Miscalculations can be costly. Betting on carbon regulation may have seemed like a sure thing in the 1990s as scientific and, seemingly, political consensus grew around the need to regulate greenhouse gas emissions. Yet, more than a decade of inaction—and the collapse of international negotiations as well as domestic efforts to cap carbon—has proven the perils of the business. Richard Sandor, founder of the Chicago Climate Exchange, a voluntary trading regime for CO2, and a founding father of carbon markets, sold out for $600 million this year. Brokerage CantorCO2e closed its U.K. carbon desk in July, consolidating those operations in the United States and effectively ending its physical presence in the world's most active carbon market, in Europe. "Carbon is a relatively small part of what we do in terms of revenue," said CantorCO2e CEO Josh Margolis. "Diversity is our friend."
And the U.N.'s Clean Development Mechanism market itself may come to an end in 2013—bringing to a close the $20.6 billion trade—without a new set of commitments by the global community on how to extend the Kyoto Protocol's provisions, according to the U.N.
A closer look at the primary U.S. effort—the Regional Greenhouse Gas Initiative of 11 Northeastern states—may clarify. Regular auctions to sell the right to pollute, or allowances, have netted nearly $676 million for the states and emissions have dropped to roughly 120 million metric tons of CO2—34 percent below the cap for 2009, according to a report from Environment Northeast. The price of an allowance is under $2, hardly a massive economic burden on either electric utilities or electricity users.
Yet, there have been problems. Politicians, such as the governor of New York, have raided RGGI auction funds—supposed to be spent on energy efficiency improvements and rebates to electricity users—to remedy budget shortfalls. And the bulk of the emissions drop is not a consequence of a price on carbon or the cap—as theory would hope—but rather a byproduct of the mild winter in 2009 paired with a collapse in the U.S. economy—both of which reduce the demand for electricity and therefore the amount of CO2 pumped out to create it.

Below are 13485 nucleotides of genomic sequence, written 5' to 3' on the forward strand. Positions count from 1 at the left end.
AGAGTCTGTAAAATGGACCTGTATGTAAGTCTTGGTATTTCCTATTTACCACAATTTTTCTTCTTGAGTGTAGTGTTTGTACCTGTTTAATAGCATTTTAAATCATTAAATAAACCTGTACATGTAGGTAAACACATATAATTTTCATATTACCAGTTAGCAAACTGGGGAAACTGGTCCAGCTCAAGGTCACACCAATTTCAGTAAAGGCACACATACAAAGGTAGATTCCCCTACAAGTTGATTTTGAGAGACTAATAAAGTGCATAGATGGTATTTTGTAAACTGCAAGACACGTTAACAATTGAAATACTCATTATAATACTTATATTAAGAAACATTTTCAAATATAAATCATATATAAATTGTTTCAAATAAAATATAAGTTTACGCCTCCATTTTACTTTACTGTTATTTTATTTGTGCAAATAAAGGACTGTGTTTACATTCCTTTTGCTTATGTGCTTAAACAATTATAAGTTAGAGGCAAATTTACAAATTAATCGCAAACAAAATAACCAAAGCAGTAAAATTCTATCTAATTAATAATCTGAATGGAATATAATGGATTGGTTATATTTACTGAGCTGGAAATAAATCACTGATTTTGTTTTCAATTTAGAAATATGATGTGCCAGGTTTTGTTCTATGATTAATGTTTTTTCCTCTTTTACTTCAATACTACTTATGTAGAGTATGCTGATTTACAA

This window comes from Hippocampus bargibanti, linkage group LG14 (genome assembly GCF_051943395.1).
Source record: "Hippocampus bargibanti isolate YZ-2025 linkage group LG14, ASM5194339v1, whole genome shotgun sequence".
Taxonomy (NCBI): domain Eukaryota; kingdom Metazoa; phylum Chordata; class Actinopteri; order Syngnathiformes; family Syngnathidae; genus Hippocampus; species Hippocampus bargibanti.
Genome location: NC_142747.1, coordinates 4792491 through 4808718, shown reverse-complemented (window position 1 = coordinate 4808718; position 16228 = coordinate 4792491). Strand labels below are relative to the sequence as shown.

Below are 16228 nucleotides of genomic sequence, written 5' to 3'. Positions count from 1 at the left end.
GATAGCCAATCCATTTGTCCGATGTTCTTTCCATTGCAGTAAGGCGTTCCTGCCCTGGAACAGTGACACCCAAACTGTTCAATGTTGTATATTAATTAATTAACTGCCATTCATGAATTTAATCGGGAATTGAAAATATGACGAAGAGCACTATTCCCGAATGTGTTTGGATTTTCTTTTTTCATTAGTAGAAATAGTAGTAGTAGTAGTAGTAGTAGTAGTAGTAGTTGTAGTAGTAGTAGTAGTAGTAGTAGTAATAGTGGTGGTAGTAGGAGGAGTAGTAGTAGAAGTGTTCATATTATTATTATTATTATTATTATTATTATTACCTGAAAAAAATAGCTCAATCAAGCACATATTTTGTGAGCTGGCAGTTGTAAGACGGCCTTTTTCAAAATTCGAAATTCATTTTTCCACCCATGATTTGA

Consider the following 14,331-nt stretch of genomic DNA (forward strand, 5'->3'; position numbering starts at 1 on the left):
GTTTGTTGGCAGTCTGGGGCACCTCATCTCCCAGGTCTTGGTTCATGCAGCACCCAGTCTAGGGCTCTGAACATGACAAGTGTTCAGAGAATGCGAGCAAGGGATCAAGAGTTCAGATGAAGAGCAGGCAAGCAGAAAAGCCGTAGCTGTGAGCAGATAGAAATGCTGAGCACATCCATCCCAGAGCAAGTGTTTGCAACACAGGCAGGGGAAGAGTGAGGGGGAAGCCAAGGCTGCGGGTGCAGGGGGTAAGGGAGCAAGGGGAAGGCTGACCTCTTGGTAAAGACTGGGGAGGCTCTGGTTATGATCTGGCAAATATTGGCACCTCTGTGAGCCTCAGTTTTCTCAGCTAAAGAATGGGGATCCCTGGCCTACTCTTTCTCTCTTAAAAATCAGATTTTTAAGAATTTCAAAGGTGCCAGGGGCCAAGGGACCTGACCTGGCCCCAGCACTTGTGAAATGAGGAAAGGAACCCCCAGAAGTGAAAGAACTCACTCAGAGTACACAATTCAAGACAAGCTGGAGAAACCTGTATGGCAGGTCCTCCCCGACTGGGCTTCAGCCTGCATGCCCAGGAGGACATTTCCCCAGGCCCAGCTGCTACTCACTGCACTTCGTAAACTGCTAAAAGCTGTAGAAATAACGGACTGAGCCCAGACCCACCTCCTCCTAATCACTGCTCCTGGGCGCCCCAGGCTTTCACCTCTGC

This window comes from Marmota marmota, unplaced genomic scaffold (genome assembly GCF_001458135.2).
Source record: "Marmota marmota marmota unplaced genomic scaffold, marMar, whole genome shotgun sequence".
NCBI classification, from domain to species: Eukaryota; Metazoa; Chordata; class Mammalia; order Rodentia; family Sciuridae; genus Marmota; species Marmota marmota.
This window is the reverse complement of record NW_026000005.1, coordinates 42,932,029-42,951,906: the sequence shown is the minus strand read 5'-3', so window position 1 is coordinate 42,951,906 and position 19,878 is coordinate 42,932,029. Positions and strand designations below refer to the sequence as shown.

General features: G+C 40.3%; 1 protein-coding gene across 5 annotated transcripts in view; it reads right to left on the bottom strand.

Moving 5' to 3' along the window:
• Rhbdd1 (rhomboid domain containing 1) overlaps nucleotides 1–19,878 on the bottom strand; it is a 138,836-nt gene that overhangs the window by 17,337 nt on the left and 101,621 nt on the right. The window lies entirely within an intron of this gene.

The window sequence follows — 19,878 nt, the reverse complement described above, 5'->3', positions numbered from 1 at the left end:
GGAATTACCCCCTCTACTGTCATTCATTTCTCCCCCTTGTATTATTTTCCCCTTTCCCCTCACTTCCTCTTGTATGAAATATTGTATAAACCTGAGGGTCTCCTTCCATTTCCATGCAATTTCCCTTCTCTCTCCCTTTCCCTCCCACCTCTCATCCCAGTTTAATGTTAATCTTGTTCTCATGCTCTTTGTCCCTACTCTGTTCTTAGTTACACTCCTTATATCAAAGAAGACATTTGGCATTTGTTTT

The great-granddaddy of all emission markets—the U.S. Environmental Protection Agency's Acid Rain Program—‚shows how vulnerable such a trade can be to the whims of government. Thanks to regulatory reforms begun under the Bush administration beginning in 2005, that market has collapsed—with allowances that once traded for $1,550 per ton in 2005 now trading for just $10.
In the end, the only thing that matters is whether any carbon market actually reduces emissions of greenhouse gases. The answer so far: Not yet. The European emissions trading scheme, the largest in the world, "has reduced emissions by just 2 percent compared to the projected levels without ETS," according to a 2010 report from the U.S. Climate Task Force. "Moreover, if the effects of the 2008-2009 financial meltdown and recession are taken into account, the data show that the ETS has had little if any independent effect on European [greenhouse gas] emissions."
And that brings up a question cap-and-trade's critics love to ask: If it can't reduce emissions, what is a carbon market really for?
This article originally appeared at The Daily Climate, the climate change news source published by Environmental Health Sciences, a nonprofit media company.